So the NBA forced collegiate players to renounce their eligibility in order to be drafted. No such custom exists for international players who are regularly “draft and stashed” so a team can gain the rights to negotiate with them without guaranteeing a roster spot, as is the case for American first round draft picks.
This rule could be an easy one-time amendment for the unique circumstances surrounding the uncertainty of the 2020-21 season or, frankly, a permanent fixture to enable non-drafted players to return to their school.
Either way, this seems like an easy choice to allow players from college to retain that eligibility if the draft results in an undesirable outcome.
Allow 2020 Draft-eligible players to negotiate with teams whenever their 2021 collegiate season ends
This one is where my suggestions get a little off-the-rails potentially but still warrant consideration IN MY OPINION. Consider the following timeline:
- Players are drafted as planned in October. For argument’s sake, let’s say Garza is drafted with the 60th pick.
- Under the suggestion above, Garza cannot return to school but is not guaranteed an NBA roster spot, though the team drafting him has guaranteed the rights to negotiate a pro contract with him ahead of any other NBA team.
- It may be in Garza’s best interest to return to Iowa under this scenario - without a guaranteed NBA deal. He can play 2020-21 with the Hawkeyes but the season is cut short in February after a second wave of COVID-19 hits.
- The NBA has a redundancy plan in place to continue their season without delay. He can join whomever has his draft rights - presumably the team who drafted him - at this juncture.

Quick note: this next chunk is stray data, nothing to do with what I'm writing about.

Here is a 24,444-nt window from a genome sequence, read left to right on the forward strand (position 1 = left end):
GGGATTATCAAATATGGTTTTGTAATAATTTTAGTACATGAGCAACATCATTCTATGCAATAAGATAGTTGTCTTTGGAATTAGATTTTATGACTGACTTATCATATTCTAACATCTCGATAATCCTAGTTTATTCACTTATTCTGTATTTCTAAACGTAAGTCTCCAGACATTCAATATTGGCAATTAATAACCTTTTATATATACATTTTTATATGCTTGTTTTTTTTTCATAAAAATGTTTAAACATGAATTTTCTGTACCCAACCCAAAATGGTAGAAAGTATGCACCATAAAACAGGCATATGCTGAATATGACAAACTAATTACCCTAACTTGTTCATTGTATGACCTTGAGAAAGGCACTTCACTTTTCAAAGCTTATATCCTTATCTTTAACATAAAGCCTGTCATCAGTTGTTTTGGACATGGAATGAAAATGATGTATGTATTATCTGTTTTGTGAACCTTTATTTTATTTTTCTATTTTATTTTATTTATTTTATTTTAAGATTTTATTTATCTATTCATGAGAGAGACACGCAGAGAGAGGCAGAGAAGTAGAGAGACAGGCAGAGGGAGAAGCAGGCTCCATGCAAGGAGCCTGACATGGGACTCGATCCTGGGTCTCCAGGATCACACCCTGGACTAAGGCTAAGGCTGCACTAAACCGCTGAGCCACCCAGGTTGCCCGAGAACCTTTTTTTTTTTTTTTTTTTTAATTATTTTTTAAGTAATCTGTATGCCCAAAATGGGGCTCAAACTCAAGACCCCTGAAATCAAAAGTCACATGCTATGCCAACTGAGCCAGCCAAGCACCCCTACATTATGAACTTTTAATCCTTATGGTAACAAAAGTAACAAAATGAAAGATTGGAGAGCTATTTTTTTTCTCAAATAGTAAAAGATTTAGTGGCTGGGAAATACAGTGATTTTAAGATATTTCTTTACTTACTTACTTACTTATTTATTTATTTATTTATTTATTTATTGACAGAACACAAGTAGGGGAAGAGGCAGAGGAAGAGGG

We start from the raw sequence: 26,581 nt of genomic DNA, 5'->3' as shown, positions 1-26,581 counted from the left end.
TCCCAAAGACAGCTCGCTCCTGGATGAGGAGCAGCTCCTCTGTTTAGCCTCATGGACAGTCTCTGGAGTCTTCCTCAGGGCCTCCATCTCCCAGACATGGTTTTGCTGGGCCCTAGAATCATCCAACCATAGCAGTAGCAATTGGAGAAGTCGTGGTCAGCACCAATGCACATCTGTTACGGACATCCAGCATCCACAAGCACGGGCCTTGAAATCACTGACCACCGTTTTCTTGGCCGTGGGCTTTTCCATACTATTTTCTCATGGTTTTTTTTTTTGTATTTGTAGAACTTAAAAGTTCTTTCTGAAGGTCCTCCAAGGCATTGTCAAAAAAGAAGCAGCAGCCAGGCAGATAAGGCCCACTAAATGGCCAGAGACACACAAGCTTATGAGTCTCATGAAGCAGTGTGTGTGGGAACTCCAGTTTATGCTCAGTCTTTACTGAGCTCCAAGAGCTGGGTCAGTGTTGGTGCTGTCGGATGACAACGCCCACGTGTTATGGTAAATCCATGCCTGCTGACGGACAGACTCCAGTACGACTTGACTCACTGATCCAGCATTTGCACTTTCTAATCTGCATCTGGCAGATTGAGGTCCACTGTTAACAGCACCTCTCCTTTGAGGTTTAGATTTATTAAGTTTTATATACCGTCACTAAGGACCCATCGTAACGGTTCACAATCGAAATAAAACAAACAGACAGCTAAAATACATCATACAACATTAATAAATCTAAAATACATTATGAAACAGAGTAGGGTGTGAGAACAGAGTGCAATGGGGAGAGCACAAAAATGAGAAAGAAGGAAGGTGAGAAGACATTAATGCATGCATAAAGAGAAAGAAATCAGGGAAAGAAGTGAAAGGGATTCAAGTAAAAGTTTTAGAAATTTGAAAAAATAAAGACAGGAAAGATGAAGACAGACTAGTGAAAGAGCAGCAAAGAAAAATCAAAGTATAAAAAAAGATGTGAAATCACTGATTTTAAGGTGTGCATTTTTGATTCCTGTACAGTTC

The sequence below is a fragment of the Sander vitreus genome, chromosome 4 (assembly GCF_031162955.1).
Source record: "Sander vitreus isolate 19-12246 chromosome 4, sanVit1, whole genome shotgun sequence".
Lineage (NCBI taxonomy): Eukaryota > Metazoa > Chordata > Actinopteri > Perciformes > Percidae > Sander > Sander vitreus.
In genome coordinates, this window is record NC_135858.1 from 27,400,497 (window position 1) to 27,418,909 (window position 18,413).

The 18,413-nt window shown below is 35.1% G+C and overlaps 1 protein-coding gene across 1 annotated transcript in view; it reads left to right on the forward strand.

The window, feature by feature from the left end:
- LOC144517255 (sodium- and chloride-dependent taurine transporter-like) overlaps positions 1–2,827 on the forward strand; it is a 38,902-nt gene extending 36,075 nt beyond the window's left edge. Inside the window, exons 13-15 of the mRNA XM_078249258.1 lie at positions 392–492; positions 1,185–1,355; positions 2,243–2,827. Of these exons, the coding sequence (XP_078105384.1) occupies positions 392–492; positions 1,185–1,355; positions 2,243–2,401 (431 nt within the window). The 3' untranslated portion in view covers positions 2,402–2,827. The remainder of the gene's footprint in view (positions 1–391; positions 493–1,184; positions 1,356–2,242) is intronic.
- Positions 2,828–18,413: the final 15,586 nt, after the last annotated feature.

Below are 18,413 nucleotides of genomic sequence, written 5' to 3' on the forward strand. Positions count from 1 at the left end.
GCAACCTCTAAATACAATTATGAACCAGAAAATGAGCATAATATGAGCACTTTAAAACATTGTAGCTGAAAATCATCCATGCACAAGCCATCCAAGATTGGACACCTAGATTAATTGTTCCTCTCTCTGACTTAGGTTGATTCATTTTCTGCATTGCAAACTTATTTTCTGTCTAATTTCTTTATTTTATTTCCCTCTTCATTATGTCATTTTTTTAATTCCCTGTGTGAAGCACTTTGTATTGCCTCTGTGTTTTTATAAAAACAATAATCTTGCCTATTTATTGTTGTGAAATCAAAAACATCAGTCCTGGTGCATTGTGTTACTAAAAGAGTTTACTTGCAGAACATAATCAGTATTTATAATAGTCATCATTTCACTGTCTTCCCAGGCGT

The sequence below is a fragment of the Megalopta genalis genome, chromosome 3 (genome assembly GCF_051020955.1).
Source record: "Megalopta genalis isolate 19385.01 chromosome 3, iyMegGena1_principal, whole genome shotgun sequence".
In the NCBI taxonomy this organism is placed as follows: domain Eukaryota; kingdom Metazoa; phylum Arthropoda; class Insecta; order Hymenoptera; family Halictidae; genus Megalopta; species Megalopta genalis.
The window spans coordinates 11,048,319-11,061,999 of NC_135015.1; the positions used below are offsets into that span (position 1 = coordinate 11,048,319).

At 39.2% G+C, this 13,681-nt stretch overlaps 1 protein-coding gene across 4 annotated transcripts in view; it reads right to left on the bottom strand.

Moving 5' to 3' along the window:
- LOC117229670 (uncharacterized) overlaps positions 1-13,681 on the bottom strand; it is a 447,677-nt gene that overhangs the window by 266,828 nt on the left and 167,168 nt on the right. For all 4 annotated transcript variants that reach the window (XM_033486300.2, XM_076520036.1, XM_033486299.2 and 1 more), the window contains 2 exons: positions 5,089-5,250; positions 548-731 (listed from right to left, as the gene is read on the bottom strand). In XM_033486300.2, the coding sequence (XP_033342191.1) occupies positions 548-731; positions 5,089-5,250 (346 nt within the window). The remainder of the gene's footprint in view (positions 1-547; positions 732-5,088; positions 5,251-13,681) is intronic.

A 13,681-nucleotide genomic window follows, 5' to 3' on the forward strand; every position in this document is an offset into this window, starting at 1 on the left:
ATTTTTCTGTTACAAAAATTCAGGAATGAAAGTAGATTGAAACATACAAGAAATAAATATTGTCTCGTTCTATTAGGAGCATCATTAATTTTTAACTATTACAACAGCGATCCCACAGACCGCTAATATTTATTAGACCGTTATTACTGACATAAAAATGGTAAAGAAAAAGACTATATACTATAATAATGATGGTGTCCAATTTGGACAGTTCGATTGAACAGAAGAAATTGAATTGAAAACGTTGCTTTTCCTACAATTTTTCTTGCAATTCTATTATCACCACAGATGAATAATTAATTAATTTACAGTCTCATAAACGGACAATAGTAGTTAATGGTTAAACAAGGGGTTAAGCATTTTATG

The best case scenario here is that the NCAA season runs to completion, Iowa wins the National Championship, and Garza joins the team who drafted him (they have a roster spot available in this best case scenario) for an NBA championship run.
Finally, if the NBA season is permanently changed, then there will need to be a give/take between the draft and the college season
So if the NBA season is permanently changed to a December-August calendar from October-June, then there will be a permanent pinch point if the draft occurs after the season.
College rosters would not have the same offseason time-frame to amend as they currently do over the summer months. This isn’t necessarily the end of the world, since the deadlines could revert to the old ones (end of May) with a new draft date (September) but leaves months of uncertainty for dozens of student-athletes who are subject to an accelerated timeline, relative to the NBA season.
The more chaotic option is the typical draft timeline exists with the new NBA season timeline so the playoffs are ramping up just after the draft. So a player couldbe drafted and
- immediately join a roster in the midst of a playoff run,
- wait to negotiate until a later date - either after the playoffs end OR when their next college season is over, or
- reenter the draft.
It probably won’t happen but still exciting to consider!
Anyways, this blog exists as a mechanism to bargain a Luka Garza return to Iowa and speak it into existence amidst 100 year-pandemic. I am 100% behind Luka and the decision he faces. The complication is I also want Iowa basketball to achieve truly unique heights should he return.
Hence, bargaining. Thank you for enabling this therapeutic, yet productive, exercise.